Jan. 23 (Bloomberg) -- Ivory Coast’s $2.3 billion of defaulted Eurobonds jumped to an eight-month high on speculation a meeting with investors today will be a first step toward resuming payments.
The west African nation’s bonds due in 2032 have surged 15 percent in the biggest two-week advance since April to 56.438 cents on the dollar as of Jan. 20, cutting the yield 184 basis points since to 12.438 percent, data compiled by Bloomberg show. Finance Minister Charles Koffi Diby is scheduled to speak at a meeting with investors at 2:30 p.m. in London.
The world’s largest cocoa producer hasn’t paid interest on its international debt since January 2011 when the refusal of former President Laurent Gbagbo to cede power after the November 2010 election sparked a civil war. President Alassane Ouattara took power last May and Norbert Kobenan, an aide to the finance minister, said in November the country may resume interest payments in June 2012.
Investors are expecting “not just a resumption of the coupons but a potential capitalization of the missing coupons,” said Jeremy Brewin, a fund manager who holds Ivory Coast debt among about $4 billion of assets for Aviva Investors in London. The bond price “is effectively assuming a very positive outcome,” he said in a phone interview.
Ivory Coast issued its Eurobonds in April 2010. The election seven months later triggered a five-month conflict and caused as many as 3,000 deaths, according to the International Criminal Court. Gbagbo was arrested in Abidjan, the commercial capital, in May and faces charges of crimes against humanity at The Hague, Netherlands-based court.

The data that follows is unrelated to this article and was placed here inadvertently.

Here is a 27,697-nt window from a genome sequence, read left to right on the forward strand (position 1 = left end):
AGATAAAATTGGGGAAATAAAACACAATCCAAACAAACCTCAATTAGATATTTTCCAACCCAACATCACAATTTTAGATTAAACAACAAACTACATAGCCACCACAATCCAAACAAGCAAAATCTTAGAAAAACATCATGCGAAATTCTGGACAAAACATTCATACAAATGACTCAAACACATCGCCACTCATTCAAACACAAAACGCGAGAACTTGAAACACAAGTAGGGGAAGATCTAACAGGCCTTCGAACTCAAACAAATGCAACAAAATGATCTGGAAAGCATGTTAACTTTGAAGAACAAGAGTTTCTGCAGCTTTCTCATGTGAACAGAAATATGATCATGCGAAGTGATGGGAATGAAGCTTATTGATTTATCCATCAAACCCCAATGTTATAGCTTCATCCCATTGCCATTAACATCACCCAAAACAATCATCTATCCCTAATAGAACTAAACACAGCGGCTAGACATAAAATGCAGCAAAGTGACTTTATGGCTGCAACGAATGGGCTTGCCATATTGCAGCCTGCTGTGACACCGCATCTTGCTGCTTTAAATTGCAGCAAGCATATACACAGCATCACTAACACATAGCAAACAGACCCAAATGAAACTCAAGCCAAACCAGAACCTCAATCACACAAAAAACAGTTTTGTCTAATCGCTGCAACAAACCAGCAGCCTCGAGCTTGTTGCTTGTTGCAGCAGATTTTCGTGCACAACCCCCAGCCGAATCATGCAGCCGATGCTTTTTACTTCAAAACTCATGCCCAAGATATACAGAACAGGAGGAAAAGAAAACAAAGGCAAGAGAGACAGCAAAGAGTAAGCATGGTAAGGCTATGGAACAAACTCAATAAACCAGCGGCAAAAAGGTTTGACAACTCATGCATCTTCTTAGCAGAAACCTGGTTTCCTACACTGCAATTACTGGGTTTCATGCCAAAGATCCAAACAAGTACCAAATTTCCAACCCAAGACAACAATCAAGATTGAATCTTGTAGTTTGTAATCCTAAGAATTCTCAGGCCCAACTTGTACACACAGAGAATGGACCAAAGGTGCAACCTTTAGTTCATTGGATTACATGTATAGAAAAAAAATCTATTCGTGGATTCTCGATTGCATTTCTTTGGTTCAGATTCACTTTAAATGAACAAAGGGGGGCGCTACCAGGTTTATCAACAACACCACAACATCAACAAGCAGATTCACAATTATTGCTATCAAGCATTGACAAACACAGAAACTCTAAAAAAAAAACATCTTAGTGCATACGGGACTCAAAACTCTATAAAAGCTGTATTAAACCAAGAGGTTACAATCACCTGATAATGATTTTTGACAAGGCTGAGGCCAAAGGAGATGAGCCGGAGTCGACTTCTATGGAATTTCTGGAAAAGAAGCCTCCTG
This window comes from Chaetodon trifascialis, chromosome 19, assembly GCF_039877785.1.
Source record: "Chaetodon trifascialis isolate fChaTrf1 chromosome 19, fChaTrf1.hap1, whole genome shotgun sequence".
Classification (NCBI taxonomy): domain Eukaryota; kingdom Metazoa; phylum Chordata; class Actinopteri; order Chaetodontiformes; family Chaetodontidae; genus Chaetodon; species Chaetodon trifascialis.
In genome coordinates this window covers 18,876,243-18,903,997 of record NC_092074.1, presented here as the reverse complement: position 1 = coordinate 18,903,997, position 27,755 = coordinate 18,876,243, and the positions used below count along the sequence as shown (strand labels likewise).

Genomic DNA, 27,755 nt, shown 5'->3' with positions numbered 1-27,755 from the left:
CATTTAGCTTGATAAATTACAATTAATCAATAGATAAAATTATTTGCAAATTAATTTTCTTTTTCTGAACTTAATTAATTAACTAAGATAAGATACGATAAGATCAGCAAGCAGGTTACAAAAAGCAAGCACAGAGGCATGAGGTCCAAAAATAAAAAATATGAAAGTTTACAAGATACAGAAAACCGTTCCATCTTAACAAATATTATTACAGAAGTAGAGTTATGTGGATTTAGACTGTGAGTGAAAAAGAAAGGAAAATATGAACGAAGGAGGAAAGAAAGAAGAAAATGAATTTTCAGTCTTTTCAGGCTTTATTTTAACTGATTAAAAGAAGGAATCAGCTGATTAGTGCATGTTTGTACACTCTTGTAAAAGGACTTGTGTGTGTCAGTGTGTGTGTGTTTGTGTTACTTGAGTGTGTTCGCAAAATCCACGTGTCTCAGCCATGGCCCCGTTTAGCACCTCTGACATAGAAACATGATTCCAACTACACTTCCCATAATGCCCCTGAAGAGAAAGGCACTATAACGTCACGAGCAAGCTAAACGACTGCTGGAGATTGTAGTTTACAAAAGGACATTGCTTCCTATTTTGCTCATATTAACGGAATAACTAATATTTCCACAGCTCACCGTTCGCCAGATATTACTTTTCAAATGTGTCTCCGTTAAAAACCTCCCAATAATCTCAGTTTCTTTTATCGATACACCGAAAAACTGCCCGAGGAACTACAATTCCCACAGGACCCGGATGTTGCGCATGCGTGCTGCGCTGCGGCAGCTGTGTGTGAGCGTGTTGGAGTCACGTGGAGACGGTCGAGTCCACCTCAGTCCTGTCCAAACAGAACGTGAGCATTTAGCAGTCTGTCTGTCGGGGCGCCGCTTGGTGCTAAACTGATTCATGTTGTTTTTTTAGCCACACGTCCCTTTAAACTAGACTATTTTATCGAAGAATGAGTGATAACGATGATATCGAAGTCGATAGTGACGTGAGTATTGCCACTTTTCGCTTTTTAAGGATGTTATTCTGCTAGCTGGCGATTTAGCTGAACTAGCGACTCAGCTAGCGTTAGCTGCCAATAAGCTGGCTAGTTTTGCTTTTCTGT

The government will discuss finding an “acceptable level” of debt that will allow for repayment while financing development, Bruno Kone, the government’s spokesman, told reporters in Abidjan, on Jan. 18.
“I’m not expecting any big announcement,” said Stuart Culverhouse, chief economist at Exotix Ltd., a London-based investment bank which trades the Eurobonds. “It would be a pleasant surprise if they did say something” but “having a meeting with investors in London I don’t think is probably the right vehicle to do that,” he said by phone on Jan. 20.
Last year’s default was the second for Ivory Coast since 2000 after it reneged on $3.5 billion of Brady bonds, securities created as part of a debt restructuring plan for developing countries and named after former U.S. Treasury Secretary Nicholas Brady.
Back to Growth
The 2032 Eurobonds traded as high as 58.883 cents on the dollar in May last year as Ouattara was inaugurated as president. His party won a majority of seats in the first election of lawmakers in a decade last month. The economy is set to grow 8.5 percent this year after a 5.8 percent contraction in 2011, according to the Finance Ministry.
“The fact they’ve actually come out and invited investors to meet with them is a very positive sign,” said John Bates, head of fixed income at London-based Silk Invest Ltd., which manages $130 million and sold its holdings of Ivory Coast bonds in January 2011.
“If they can show evidence the economy is back on track and that the coupon payments are going to be resumed and the missed payments are somehow going to be repatriated, I don’t see any reason why the bonds shouldn’t trade up back towards” levels above 60 cents on the dollar, Bates said.
--With assistance from Baudelaire Mieu in Abidjan. Editor: Gavin Serkin
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